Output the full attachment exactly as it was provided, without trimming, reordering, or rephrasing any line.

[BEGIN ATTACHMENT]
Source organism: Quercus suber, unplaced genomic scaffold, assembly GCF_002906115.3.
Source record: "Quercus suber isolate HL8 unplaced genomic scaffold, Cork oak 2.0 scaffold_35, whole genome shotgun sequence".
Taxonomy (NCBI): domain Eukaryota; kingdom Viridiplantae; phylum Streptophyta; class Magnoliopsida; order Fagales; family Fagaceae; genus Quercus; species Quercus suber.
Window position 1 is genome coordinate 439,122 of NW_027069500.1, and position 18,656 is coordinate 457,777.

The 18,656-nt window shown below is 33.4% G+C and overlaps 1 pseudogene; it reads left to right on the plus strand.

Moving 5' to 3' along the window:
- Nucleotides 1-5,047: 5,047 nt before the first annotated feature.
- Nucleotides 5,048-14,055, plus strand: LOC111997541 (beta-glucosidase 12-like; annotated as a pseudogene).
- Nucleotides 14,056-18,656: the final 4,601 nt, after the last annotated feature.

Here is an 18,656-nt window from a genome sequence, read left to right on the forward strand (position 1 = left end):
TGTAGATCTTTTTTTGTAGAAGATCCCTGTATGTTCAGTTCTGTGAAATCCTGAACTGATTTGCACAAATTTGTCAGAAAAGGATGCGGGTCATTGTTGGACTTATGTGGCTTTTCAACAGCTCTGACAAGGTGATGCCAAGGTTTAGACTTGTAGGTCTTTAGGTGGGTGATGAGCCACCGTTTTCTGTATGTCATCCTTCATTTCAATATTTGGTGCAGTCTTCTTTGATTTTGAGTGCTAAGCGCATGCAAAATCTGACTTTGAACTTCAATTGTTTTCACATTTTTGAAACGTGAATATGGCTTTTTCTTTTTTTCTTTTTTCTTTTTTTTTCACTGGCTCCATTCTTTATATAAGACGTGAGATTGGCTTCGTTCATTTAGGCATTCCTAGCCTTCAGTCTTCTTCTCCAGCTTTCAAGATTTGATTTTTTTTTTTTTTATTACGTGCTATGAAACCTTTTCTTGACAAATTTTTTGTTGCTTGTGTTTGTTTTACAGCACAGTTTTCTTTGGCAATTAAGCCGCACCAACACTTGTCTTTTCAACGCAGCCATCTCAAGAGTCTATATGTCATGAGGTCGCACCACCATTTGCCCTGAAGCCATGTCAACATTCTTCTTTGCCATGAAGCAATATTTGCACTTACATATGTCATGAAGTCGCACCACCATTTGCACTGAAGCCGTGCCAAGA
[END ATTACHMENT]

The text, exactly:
Source organism: Quercus suber, unplaced genomic scaffold, assembly GCF_002906115.3.
Source record: "Quercus suber isolate HL8 unplaced genomic scaffold, Cork oak 2.0 scaffold_35, whole genome shotgun sequence".
Taxonomy (NCBI): domain Eukaryota; kingdom Viridiplantae; phylum Streptophyta; class Magnoliopsida; order Fagales; family Fagaceae; genus Quercus; species Quercus suber.
Window position 1 is genome coordinate 439,122 of NW_027069500.1, and position 18,656 is coordinate 457,777.

The 18,656-nt window shown below is 33.4% G+C and overlaps 1 pseudogene; it reads left to right on the plus strand.

Moving 5' to 3' along the window:
- Nucleotides 1-5,047: 5,047 nt before the first annotated feature.
- Nucleotides 5,048-14,055, plus strand: LOC111997541 (beta-glucosidase 12-like; annotated as a pseudogene).
- Nucleotides 14,056-18,656: the final 4,601 nt, after the last annotated feature.

Here is an 18,656-nt window from a genome sequence, read left to right on the forward strand (position 1 = left end):
TGTAGATCTTTTTTTGTAGAAGATCCCTGTATGTTCAGTTCTGTGAAATCCTGAACTGATTTGCACAAATTTGTCAGAAAAGGATGCGGGTCATTGTTGGACTTATGTGGCTTTTCAACAGCTCTGACAAGGTGATGCCAAGGTTTAGACTTGTAGGTCTTTAGGTGGGTGATGAGCCACCGTTTTCTGTATGTCATCCTTCATTTCAATATTTGGTGCAGTCTTCTTTGATTTTGAGTGCTAAGCGCATGCAAAATCTGACTTTGAACTTCAATTGTTTTCACATTTTTGAAACGTGAATATGGCTTTTTCTTTTTTTCTTTTTTCTTTTTTTTTCACTGGCTCCATTCTTTATATAAGACGTGAGATTGGCTTCGTTCATTTAGGCATTCCTAGCCTTCAGTCTTCTTCTCCAGCTTTCAAGATTTGATTTTTTTTTTTTTTATTACGTGCTATGAAACCTTTTCTTGACAAATTTTTTGTTGCTTGTGTTTGTTTTACAGCACAGTTTTCTTTGGCAATTAAGCCGCACCAACACTTGTCTTTTCAACGCAGCCATCTCAAGAGTCTATATGTCATGAGGTCGCACCACCATTTGCCCTGAAGCCATGTCAACATTCTTCTTTGCCATGAAGCAATATTTGCACTTACATATGTCATGAAGTCGCACCACCATTTGCACTGAAGCCGTGCCAAGA